Hearing loss is a growing concern worldwide. According to the World Health Organization (WHO) estimates, by 2050, one in four people will experience hearing difficulty. In the US alone, 13% of adults currently experience hearing loss.
Leading global technology giants, such as Apple, Google, and Microsoft, have been investing in research and development to make their communication devices and solutions more accessible for users with hearing impairments. Let us look at some innovative features these companies have already introduced in this area.
Apple’s iOS platform has incorporated several hearing accessibility features that work well with the iPhone, iPad, AirPods, iPod Touch, Apple Watch, and Mac to support users with limited or unique hearing needs.
Apple has developed hearing aids and sound processors that work with iPhone, iPad and iPod Touch to provide high-quality sound and many easy-to-use features. Once the hearing aid is paired with the iOS device, the user can control it and apply the desired environmental presets when they visit outdoors or are in noisy locations, such as stores or restaurants.
This feature has an assistive listening design to help users with hearing impairment have clearer conversations in noisy locations. The user can simply turn on the feature when needed and move their iOS device closer to the person(s) with whom they are having a conversation. The device microphone will pick up the audio and transmit it to their made-for-iPhone hearing aids or wireless headphones to enable clearer hearing.
Visual or Sensory Alerts
This feature allows a user with hearing impairment to notice when they receive an incoming phone call, text message, email, or calendar event. Users can choose between visual and vibrating alerts as needed.
For example, settings in the iPhone can be set to flash an LED light when there’s an incoming call, or the screen can change to display the caller’s photo. Similarly, when an app on a Mac computer needs attention, it will start flashing on the screen. Turning on the Taptic Engine on the Apple Watch will give the user a gentle tap each time they receive a notification.
For people with hearing impairments who use Android devices, Google has designed several features that improve accessibility and are compatible with Android phones and tablets.
Google’s Live Caption feature makes online content more accessible for people with hearing impairments. Many websites and online platforms include audio or video content that does not have captions. With Live Caption on Google Chrome, users can automatically generate real-time or live captions for video sites, radio sites, podcasts, and audio or video chat services.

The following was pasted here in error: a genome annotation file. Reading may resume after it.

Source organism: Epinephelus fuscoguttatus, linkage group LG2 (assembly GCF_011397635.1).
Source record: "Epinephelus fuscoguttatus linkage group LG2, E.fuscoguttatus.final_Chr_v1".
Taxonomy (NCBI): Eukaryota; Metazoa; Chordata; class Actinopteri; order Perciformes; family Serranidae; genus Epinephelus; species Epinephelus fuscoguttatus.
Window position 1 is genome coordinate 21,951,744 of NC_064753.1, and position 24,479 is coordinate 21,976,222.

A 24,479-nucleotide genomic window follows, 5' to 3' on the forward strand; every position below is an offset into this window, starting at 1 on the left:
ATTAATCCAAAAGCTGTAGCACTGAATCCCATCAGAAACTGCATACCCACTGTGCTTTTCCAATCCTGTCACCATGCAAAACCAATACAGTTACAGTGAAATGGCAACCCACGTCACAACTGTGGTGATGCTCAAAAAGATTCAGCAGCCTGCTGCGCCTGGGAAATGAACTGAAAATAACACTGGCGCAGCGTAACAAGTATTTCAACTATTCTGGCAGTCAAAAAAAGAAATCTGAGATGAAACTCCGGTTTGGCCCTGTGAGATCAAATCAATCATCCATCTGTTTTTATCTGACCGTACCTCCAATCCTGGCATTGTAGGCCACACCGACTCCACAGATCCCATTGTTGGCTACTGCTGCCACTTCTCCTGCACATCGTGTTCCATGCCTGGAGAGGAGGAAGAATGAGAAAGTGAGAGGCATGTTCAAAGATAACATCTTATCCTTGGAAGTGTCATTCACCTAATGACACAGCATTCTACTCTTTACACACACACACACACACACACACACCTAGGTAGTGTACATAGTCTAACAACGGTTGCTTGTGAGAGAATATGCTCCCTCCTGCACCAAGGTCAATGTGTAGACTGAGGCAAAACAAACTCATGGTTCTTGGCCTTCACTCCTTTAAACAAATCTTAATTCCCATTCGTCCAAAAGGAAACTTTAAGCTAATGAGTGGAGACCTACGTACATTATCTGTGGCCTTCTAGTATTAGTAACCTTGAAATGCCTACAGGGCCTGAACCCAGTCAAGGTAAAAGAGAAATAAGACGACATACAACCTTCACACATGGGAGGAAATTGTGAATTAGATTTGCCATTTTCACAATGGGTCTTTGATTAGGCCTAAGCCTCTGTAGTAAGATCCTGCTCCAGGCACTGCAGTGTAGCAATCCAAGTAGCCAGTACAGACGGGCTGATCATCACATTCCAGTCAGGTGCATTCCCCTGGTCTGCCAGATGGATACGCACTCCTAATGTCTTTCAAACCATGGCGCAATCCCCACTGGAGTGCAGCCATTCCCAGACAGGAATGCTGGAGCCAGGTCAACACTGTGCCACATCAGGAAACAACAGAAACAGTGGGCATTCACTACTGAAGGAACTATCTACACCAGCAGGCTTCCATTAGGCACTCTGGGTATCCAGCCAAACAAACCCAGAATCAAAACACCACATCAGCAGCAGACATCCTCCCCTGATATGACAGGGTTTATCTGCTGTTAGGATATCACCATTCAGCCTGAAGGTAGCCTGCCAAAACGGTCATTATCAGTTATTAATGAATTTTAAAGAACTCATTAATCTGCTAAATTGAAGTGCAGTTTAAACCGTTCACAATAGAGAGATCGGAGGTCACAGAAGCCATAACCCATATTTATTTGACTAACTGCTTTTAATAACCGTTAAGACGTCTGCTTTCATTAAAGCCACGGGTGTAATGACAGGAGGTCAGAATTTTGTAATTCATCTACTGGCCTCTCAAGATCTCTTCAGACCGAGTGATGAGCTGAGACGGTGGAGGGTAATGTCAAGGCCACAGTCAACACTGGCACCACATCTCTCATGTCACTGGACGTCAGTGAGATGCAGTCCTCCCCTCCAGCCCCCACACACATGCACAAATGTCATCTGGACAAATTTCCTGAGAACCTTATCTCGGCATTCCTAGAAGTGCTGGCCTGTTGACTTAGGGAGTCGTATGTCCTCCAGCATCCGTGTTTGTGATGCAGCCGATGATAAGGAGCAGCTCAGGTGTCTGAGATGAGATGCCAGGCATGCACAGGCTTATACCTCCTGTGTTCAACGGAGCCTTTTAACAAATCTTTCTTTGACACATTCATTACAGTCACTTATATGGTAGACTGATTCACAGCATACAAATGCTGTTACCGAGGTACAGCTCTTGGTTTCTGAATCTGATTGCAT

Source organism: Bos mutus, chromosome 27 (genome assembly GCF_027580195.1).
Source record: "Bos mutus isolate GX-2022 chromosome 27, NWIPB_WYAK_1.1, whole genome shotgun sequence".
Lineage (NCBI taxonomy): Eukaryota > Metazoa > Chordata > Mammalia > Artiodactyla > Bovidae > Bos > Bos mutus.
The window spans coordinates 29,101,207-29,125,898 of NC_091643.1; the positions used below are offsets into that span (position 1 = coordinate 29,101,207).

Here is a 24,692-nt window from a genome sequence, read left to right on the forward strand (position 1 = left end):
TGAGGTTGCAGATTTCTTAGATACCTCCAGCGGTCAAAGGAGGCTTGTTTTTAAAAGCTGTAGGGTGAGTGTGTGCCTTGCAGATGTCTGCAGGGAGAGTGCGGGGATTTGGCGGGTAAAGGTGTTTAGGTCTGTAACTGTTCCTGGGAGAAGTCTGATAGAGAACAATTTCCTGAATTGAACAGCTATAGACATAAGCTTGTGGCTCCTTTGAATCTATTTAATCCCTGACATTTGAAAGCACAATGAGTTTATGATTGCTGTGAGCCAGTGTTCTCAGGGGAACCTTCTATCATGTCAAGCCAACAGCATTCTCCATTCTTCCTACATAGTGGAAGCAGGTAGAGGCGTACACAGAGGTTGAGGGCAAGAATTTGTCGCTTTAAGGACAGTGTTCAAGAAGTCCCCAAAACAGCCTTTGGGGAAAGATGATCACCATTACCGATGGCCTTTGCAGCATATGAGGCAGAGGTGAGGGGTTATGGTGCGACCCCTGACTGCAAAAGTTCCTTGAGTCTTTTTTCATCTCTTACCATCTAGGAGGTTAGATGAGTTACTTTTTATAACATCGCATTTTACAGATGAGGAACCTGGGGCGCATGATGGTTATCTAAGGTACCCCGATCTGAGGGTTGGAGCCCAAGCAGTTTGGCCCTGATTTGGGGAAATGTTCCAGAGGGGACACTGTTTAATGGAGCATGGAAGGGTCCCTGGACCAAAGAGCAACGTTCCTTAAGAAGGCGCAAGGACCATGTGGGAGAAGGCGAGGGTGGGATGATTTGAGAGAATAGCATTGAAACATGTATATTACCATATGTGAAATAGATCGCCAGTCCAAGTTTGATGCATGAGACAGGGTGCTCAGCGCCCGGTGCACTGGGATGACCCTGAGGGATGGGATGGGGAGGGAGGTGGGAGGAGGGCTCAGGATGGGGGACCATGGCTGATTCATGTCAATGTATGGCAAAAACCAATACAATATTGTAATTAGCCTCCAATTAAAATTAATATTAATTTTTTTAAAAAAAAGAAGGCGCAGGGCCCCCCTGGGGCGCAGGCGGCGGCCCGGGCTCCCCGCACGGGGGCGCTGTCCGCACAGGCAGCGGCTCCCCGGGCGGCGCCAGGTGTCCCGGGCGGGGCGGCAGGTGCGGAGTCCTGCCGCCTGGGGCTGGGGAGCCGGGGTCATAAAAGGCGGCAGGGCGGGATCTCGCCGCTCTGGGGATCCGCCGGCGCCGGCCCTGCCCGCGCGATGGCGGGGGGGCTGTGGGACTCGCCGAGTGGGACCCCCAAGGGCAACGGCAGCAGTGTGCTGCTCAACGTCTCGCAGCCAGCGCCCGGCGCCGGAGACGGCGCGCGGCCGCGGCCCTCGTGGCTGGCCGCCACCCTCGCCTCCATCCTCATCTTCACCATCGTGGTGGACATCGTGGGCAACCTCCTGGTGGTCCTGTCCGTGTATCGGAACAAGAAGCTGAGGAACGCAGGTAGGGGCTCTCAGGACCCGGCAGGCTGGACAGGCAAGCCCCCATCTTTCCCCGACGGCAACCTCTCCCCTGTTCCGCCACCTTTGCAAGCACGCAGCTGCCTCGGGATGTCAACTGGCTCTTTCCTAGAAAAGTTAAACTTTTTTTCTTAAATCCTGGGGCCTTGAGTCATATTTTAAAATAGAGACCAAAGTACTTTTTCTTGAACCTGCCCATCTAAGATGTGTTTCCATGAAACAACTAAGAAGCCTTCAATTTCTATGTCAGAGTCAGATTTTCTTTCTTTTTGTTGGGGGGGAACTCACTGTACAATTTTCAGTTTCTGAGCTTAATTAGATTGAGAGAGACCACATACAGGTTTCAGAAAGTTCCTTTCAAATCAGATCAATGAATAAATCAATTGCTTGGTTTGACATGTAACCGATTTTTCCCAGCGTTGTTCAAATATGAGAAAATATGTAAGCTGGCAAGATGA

Google has introduced a Live Transcribe app, which works well with any Android phone to convert speech to text on the user’s phone screen in real-time. The app supports multiple languages and makes everyday phone conversations and surrounding sounds more accessible for people with hearing impairments.
Hearing Aid Streaming
Google introduced default hearing aid support for people with hearing impairments who use Android 10.0 or later devices. Connecting and streaming support is directly built into Android (no requirement for a dongle) and ensures low latency. For enhanced audio clarity and augmented sound, users can use the Sound Amplifier app from Google for Android phones.
Windows Sound Settings
Microsoft lets users with hearing difficulties set up windows to fit their hearing. Its mono audio setting in Windows enables the user to convert stereo sound into a single channel using the mono audio toggle button in audio settings. This helps ensure they can hear everything, even with one headphone.
Windows settings allow audio alerts to be displayed visually. When a notification is received, it can flash on the entire screen, active window, or the title bar. The settings also allow the user to make Windows notifications stick around longer if they want more time to read them.
Substitute Listening with Viewing
In the Microsoft PowerPoint program, there is a provision to make the presentations more accessible for people with hearing impairments by adding subtitles or closed captions to audio and video files. People who create PowerPoint presentations for large audiences can utilize this feature to follow best accessibility practices.
Users with hearing disabilities can turn on live captions and subtitles during Skype audio or video calls to read the words spoken during the call. Similarly, the company has introduced real-time captions to make a Microsoft Teams online meeting more accessible. Users with hearing difficulties can read what is spoken, and speaker attribution will inform them who is saying what.
Considering the large number of people with hearing difficulties who can benefit from digital accessibility solutions, it makes sense for technology companies to continue investing in research and develop more inclusive and accessible digital innovations. Both economic and reputational benefits are enormous for companies when they focus on accessibility, while users gain an improved quality of life. This is a win-win proposition that smart technology developers cannot afford to ignore.